jhcsitedoc089012.jpg
Past Weekly Shabbat Message
jhcsitedoc136010.jpg
jhcsitedoc136008.jpg
Jewish Heritage
Connection
Rabbi Dovid Saks
DIRECTOR
jhcsitedoc136006.jpg
rabbi@jewishheritage
connection.org
jhcsitedoc136004.jpg
jhcsitedoc136002.jpg
jhcsitedoc136001.gif
SUPPORT YOUR
JEWISH HERITAGE
CONNECTION
(Torah Portion Re'eh) Expression of Grief

The Torah prohibits certain expressions of mourning such as making a cut in one's body as a sign of mourning, as it says, "You are children of G-d, do not cut yourselves, nor tear out the hair between your eyes over a death.” Yet in contrast, there is a positive commandment to tear one's clothing at the death of a close relative (kriah).

It is striking how two similar actions of tearing over a death are regarded differently in Jewish law - cutting one's flesh is forbidden, yet, tearing one's clothing is obligatory. Rabbi Yehonasan Gefen of Jerusalem analyzes the difference between the two.
The Torah tells us that before Adam and Eve sinned they did not wear clothing and had no feeling of shame. However, after they ate from the forbidden Tree of Knowledge, they realized they were naked and donned clothing to cover their shame.

What change and transformation took place as a result of the sin? We know that man is made of two components, a physical body and a spiritual soul. Apparently, it is inappropriate for one's essence to be exposed, and therefore it was always necessary to have some kind of 'covering'. Before the sin, Adam primarily identified himself with his spiritual soul. Thus, his body took on the role of 'clothing' for the soul, and there was no need for external garments to clothe the body, because the body was serving as the clothing for the soul.

However, after the sin, Adam’s physical body became primary and his identity shifted to his physical body. Once he viewed his body as being his essence, he felt embarrassed that it was uncovered. Accordingly he needed to cover himself with clothing.

With this insight into the relationship between body and soul, we can gain a deeper understanding of the significance of tearing one's clothing and not cutting one's body over a death.

Since the sin of Adam, man lives his life primarily focused on his body. When a person dies, one could mistakenly think that the deceased’s whole essence and being is gone forever, however, the Torah teaches us the contrary. The deceased has only lost his body, while his soul remains and exists forever.

We remind ourselves of this at the time of our greatest grief by tearing our clothing that covers our physical body, to reinforce within us that only the deceased’s body, which was the clothing for his soul has been lost, while his soul remains intact forever. Were one to make a cut or tear in one’s flesh, the ‘clothing’ of one’s soul, he would indicate that he believes that the soul also ceased to exist; therefore it is forbidden to do so.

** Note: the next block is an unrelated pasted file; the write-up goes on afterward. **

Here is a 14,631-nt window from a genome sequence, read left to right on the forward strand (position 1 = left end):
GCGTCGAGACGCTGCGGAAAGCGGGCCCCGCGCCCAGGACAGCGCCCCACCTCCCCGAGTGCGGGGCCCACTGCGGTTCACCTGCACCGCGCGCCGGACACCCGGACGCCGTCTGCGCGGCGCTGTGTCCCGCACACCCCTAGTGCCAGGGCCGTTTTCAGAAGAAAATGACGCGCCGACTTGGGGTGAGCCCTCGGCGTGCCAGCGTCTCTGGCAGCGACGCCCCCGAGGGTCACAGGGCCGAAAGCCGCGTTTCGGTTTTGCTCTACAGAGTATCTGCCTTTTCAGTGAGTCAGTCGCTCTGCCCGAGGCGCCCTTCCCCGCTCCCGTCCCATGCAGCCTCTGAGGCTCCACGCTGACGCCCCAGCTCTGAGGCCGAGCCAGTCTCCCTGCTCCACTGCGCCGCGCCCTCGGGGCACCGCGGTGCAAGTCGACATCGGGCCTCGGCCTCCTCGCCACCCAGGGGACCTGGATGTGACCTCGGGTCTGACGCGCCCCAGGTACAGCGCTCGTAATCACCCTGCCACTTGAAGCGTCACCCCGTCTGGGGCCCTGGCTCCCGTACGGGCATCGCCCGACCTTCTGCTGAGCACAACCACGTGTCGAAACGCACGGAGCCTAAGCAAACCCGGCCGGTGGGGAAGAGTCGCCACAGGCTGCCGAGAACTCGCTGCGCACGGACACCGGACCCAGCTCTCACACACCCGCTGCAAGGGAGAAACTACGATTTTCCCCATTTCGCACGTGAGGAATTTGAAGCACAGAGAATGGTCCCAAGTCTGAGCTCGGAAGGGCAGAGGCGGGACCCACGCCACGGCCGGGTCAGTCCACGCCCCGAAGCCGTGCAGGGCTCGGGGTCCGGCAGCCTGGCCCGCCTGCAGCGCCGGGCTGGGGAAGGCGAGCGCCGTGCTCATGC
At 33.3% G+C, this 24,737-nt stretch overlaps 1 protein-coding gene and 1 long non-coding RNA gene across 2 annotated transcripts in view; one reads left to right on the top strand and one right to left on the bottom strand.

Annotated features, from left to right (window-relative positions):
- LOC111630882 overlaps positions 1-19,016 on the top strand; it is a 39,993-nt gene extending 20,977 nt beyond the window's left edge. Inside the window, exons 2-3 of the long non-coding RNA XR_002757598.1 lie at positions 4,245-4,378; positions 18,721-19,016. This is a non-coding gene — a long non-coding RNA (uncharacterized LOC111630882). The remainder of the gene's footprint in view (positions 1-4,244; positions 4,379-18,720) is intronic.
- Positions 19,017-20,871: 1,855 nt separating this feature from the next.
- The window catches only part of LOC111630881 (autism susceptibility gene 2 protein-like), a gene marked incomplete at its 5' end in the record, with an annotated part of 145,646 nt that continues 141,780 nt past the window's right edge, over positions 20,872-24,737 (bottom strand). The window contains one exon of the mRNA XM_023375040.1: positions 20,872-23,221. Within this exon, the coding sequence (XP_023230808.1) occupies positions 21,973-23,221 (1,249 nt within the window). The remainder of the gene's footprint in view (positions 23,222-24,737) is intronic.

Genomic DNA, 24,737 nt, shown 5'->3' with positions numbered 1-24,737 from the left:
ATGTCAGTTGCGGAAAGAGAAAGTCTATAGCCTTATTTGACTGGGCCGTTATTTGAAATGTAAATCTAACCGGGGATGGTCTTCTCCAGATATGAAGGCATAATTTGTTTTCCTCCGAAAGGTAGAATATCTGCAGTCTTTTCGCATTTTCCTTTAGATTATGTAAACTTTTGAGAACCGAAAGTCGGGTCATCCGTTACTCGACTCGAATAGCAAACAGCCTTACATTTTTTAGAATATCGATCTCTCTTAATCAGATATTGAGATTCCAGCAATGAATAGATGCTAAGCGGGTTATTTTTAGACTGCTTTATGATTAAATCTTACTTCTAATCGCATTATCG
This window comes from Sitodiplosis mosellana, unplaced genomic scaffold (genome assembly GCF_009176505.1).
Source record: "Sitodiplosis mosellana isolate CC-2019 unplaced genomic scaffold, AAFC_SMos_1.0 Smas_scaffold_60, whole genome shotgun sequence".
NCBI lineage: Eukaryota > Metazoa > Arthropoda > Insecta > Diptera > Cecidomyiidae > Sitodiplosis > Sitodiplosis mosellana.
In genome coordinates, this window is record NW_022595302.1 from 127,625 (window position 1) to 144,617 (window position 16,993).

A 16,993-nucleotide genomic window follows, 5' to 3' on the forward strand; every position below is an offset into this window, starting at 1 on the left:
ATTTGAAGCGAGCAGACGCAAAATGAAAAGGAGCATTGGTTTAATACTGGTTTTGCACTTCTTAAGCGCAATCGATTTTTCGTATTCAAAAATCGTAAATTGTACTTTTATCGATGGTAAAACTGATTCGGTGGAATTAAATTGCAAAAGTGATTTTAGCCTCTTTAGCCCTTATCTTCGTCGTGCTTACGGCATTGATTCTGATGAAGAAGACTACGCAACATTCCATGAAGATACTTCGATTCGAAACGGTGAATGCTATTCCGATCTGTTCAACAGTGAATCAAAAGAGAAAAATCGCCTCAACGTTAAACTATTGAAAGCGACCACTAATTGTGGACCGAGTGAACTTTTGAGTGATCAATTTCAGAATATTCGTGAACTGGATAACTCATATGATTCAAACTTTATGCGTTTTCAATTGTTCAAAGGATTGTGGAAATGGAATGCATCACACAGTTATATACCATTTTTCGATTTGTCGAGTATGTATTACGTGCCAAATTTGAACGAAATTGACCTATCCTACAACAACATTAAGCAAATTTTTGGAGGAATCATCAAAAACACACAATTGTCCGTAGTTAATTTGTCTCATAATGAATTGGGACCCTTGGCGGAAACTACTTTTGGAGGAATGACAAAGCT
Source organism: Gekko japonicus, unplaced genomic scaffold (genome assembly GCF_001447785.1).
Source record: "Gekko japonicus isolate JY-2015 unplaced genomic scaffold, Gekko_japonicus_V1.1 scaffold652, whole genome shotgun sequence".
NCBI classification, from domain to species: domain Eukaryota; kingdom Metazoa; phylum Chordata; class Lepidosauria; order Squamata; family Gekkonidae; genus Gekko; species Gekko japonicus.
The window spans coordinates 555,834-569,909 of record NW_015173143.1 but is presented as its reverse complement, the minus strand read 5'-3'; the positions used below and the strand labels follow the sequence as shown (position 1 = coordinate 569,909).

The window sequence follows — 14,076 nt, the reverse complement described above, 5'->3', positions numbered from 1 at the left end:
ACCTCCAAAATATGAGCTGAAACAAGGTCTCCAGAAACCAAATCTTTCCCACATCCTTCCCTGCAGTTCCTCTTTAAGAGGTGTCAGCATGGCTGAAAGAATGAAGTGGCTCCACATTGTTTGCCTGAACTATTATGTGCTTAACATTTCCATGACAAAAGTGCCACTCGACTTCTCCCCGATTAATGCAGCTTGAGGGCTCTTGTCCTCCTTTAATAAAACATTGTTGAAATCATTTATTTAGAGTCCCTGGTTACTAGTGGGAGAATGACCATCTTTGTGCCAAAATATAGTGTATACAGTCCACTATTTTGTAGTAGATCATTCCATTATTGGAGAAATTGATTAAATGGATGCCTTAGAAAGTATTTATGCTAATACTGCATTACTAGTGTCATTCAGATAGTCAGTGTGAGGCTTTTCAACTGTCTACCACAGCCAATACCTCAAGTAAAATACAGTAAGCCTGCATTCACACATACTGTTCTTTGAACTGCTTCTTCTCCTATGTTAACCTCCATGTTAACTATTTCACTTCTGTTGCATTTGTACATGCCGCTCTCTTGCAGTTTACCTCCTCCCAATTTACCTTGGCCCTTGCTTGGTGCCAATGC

The Torah laws of kriah teach us the appropriate and proper way to express our feelings of loss at the time of death of a loved one and the correct attitude towards such a significant event.

We acknowledge the pain of losing someone close to us, and express ourselves by rending our clothing thus sharing in the pain they may experience as their soul leaves their body. And as the mourning process unfolds, we bear in mind that the soul of our loved one has moved on to a higher plane of existence, and we therefore are compelled to involve ourselves in spiritual functions, such as, attending synagogue, reciting the mourners Kaddish, distributing charity, studying Torah and embracing Mitzvos in memory of and for the merit of our loved ones.

 
~~~In Israel..~~~

US Ambassador to Israel Daniel Shapiro visited Kaplan Hospital in Rechovot to meet with victims of Hamas rocket attacks, where he conveyed good wishes to the victims on behalf of US President Barak Obama.

The ambassador visited victims admitted to the surgical and orthopedic wards, hearing their stories and receiving a briefing on their conditions. At the bedside of one of the victims of the rocket attack at the Gur Synagogue in Ashkelon, Shmuel Breuner (US citizen); Shmuel’s father took out his son’s tefillin, showing the ambassador the Tefillin box worn on the head, where a sizable piece of rocket shrapnel penetrated it, saving his son’s head from a possible fatal injury.

The ambassador was moved by the story and expressed delight over Shmuel’s rapid recovery.

Wishing you a restful, peaceful
and inspirational Shabbos!
Rabbi Dovid Saks
button3a.jpg